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The supply shock from the pandemic has “thrown sand in the gears of the economy”, according to George Magnus, an economist at Oxford University.
It’s an appropriate image to illustrate stop-start production lines and imbalanced shipping routes. Businesses around the world have been distracted by Covid for the past two years, but now they need to refocus. Recovering economies and building more resilient supply chains will be an ongoing process as we learn to live with the threat of the virus, but our attention must also be directed to another pressing issue facing humanity: climate change.
When the pandemic first hit, we found in our procurement community that 15 per cent of businesses had abandoned their plans to improve on their sustainability credentials as resources were redirected to manage the virus threat. However, the COP26 Summit last year reminded us that climate change hasn’t gone away but has been amplified: among the initiatives the conference committed to were phasing out the use of fossil fuels and a rapid transition to zero-emission vehicles. As the world watched, supply chain managers were also looking for clear direction on how they could become major contributors to the fight against environmental degradation, by implementing sustainable practices in sourcing and management of supply.
Ultimately, it is CEOs who must take full responsibility for the sustainability strategy of their organisations and how much of an environmental impact that organisation has – in good ways and bad. A global study by Bearing Point called CEOs “Chief Environmental Officers”, and said they should set the sustainability goals. I would also add that procurement and supply chain managers have a vital role to play in guiding that sustainability strategy, and should not only be a core part of these discussions but also lead and advise.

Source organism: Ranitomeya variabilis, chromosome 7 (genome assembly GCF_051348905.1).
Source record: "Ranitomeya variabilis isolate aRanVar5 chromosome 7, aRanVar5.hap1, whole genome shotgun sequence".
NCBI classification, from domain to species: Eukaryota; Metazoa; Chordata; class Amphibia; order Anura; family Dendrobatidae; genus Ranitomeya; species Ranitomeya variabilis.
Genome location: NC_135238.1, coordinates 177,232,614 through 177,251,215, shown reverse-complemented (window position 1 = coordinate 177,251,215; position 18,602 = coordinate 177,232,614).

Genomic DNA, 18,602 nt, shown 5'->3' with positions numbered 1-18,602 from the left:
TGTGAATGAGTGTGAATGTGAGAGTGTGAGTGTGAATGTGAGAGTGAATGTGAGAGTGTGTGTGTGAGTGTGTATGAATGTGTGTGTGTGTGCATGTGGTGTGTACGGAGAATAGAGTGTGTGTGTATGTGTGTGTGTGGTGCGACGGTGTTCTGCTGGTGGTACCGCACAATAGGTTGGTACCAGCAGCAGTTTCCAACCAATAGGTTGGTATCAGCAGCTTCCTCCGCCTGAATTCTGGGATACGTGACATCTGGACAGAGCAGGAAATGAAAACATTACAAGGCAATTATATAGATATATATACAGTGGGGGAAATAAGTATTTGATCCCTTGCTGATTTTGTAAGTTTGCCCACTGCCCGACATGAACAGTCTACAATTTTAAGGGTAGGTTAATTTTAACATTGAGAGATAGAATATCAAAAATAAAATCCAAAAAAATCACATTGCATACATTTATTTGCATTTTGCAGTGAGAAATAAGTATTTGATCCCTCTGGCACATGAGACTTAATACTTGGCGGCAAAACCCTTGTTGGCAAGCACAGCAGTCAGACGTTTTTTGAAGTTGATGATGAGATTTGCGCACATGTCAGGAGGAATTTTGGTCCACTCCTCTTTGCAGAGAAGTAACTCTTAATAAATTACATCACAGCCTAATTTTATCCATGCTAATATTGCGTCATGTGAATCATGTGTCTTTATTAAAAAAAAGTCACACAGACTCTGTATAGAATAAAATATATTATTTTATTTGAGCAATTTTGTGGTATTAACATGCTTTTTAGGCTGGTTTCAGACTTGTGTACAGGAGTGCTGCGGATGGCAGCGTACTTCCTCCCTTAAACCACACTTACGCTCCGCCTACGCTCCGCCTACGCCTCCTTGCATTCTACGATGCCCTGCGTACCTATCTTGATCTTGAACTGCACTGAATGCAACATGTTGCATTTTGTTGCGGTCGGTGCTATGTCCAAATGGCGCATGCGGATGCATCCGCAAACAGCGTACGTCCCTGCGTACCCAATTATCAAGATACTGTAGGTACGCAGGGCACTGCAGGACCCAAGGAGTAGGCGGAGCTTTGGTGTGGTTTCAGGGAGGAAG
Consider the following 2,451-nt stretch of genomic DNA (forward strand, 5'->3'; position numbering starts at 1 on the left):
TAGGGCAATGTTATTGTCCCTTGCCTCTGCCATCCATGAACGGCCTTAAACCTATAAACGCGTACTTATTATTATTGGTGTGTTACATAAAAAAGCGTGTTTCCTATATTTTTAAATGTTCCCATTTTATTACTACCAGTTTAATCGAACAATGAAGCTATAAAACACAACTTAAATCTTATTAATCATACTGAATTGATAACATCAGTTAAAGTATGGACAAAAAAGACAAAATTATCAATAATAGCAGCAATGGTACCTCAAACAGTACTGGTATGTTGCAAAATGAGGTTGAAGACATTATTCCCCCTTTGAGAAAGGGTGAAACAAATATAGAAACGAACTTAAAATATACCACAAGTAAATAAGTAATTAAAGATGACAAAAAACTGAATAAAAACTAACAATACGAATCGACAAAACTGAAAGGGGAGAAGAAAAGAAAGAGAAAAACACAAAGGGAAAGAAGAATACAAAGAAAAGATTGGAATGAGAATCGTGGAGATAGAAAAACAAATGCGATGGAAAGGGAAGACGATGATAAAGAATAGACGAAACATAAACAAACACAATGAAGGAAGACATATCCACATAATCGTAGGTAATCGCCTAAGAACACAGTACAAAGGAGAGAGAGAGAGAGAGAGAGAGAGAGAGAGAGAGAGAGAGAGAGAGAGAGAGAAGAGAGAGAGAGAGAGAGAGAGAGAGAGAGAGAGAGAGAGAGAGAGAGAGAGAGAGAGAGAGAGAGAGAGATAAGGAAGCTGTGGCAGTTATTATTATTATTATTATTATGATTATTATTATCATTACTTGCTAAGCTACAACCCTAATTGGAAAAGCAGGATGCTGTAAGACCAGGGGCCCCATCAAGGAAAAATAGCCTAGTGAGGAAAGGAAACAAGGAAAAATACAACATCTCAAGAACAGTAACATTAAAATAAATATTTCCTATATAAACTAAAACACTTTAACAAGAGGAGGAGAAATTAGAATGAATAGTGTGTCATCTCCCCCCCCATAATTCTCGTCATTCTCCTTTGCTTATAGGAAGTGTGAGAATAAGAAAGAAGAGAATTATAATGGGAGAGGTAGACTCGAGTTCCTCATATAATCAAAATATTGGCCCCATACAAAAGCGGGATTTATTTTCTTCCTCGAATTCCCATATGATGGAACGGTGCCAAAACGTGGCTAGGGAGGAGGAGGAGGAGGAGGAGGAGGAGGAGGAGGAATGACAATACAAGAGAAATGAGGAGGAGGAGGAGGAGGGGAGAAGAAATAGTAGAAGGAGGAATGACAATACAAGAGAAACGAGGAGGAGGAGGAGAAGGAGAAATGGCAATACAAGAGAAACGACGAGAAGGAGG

The Bearing Point study was particularly interesting because it highlighted some differences in perception around sustainability success. CEOs believed their organisations were more advanced in sustainability practices, whereas their operations teams were more downbeat. Supply chain managers understand the messy reality of the environmental impact of supply chains, and what can be done to make improvements. However, our research found that one in five supply chain managers were not involved at all in setting sustainability targets, and 43 per cent were “lightly involved”. As much of the UK’s environmental impact is generated in other countries, several tiers down in the supply chain – for example, in the extraction of raw materials or transportation – this is a serious omission when environmental concerns are being discussed.
So, if supply chain managers can add real value to sustainability strategies for businesses, why is there a reluctance to involve them at the beginning, and why do some organisations lack transparency about green claims in their supply chains?
Our research found that nearly half of UK businesses admitted to not being transparent about sustainability in their supply chains, perhaps because the checks and balances did not exist to scrutinise how true the claims were. Our study was conducted at a time when the UK’s Competition and Markets Authority said it was getting tough on businesses making ambiguous sustainability claims, or “greenwashing” their customers, and that they would introduce regulations. The CMA’s own analysis discovered around 40 per cent of green credentials claims made online could be misleading. So, with more scrutiny from regulators, more pressure from investors wanting to make greener investments, and consumers making more ethical purchases, businesses must simply get on with it.